Study: IoT/ERP integration key to digital transformation

New research from IFS shows that only 16% of companies consume IoT data within their ERP systems; legacy or inflexible ERP software and challenges selling management on the value were cited as obstacles to IoT/ERP integration.

Courtney Bjorlin

October 18, 2017

4 Min Read
Macro photo of tooth wheel mechanism with ERP concept words
Macro photo of tooth wheel mechanism with ERP concept wordsThinkstock

Companies struggle to integrate industrial IoT data with transactional systems and are failing to realize the full benefits of digital transformation as a result, according to a new IFS study.

Regardless of company size or maturity with IoT and digital transformation projects, only 16% of the 200 manufacturing and contracting executives surveyed said they consumed IoT data in ERP systems. It’s a big reason why, according to Rick Veague, IFS chief technology officer for North America, companies that consider themselves far along in their digital transformation projects concurrently indicated that they don’t feel they are fully realizing the benefits of those efforts. Asked what the major obstacles to IoT/ERP integration are, Veague said many organizations are dealing with legacy or inflexible ERP software and/or IT is facing challenges selling the value internally.

To fully leverage IoT data, companies must bring it from the plant floor and the field to senior management and line managers, according to survey’s report, “Industrial Internet of Things and Digital Transformation.” Enterprise software can automatically operationalize IoT data, issuing work orders when certain equipment conditions are present, scheduling technicians in the field according to their proximity to a call, or adjusting production schedules depending on fault reports and overall equipment effectiveness calculations, according to the report.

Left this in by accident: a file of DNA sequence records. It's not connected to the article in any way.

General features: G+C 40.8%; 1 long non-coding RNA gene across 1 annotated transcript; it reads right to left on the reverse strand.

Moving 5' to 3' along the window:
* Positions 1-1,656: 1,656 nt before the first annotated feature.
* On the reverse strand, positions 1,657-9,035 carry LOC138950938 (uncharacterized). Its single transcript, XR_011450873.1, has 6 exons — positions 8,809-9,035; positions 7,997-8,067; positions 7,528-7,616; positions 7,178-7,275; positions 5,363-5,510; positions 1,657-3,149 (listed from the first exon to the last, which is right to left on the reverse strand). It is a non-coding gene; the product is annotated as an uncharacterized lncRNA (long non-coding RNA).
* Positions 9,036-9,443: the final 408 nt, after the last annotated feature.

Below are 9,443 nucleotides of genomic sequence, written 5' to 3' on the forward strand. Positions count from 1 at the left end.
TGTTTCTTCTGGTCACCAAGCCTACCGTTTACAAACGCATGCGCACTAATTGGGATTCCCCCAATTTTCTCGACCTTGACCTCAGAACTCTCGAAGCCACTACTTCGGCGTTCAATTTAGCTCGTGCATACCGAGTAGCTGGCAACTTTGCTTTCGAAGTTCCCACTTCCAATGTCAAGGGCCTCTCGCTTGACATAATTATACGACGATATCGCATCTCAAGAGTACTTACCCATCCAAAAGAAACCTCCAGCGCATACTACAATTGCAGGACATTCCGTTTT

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“Their vision around IoT and the transactional systems that run the business was disconnected, and it’s difficult to capitalize and monetize the results they get from IoT,” Veague said. “People were farther along [in digital transformation strategies] than we thought, but pretty far away from reaching the level of business benefit.”

The global enterprise software vendor commissioned the study to better understand the role of IoT and where the market is in the progression from concept to routine IT practice, Veague said. Respondents were divided into groups that IFS calls IoT Leaders and IoT Laggards, depending on how well their enterprise software prepared them to consume IoT data, as well as Digital Transformation Leaders and Digital Transformation Laggards depending on how well their enterprise software prepared them for so-called digital transformation. The two “Leaders” groups overlapped, with 88% of Digital Transformation Leaders also qualifying as IoT Leaders, suggesting IoT is a technology that underpins the loose concept of digital transformation, according to the report.

“Digital transformation is a concept, but it’s very real in terms of where the markets and where solutions are headed,” Veague said. “We believe the tools to enable digital transformation are IoT.”

Companies pegged as leaders in digital transformation reported being involved in challenging IoT use cases that required not only sensored, connected devices, but more advanced IoT/ERP integration between those devices and enterprise applications, according to the report. Those use cases included asset performance management, monitoring performance against service-level agreements and monitoring overall asset portfolio management.

As an example, Veague pointed to an IoT use case by an IFS customer — an offshore, deep-water oil driller. The company owns its rigs, but an oil company only pays it if the drills are operating. Seeking to improve uptime, the driller wanted to access data from sensors on its rigs in real time in the context of the asset management system to enable predictive maintenance, pulling together data on operational characteristics of the asset; repair history; and factoring in variables like weather, depth and more. Data from sensors wasn’t integrated with the transactional system, forcing the company to print reports from the database in which the IoT data was collected, and hand them off to someone else to manually input the data in the enterprise asset management (EAM) system. To ease this process, the business implemented IFS IoT Business Connector, a set of components that connect the Microsoft Azure IoT Suite, or an alternative discovery environment, to receive and operationalize data from devices and deliver it to IFS enterprise software.

“Now they’re moving into condition-based maintenance. They do maintenance based on the correlation of the IoT data coming off the rigs,” said Veague, adding that it has amounted to massive efficiency and cost savings.

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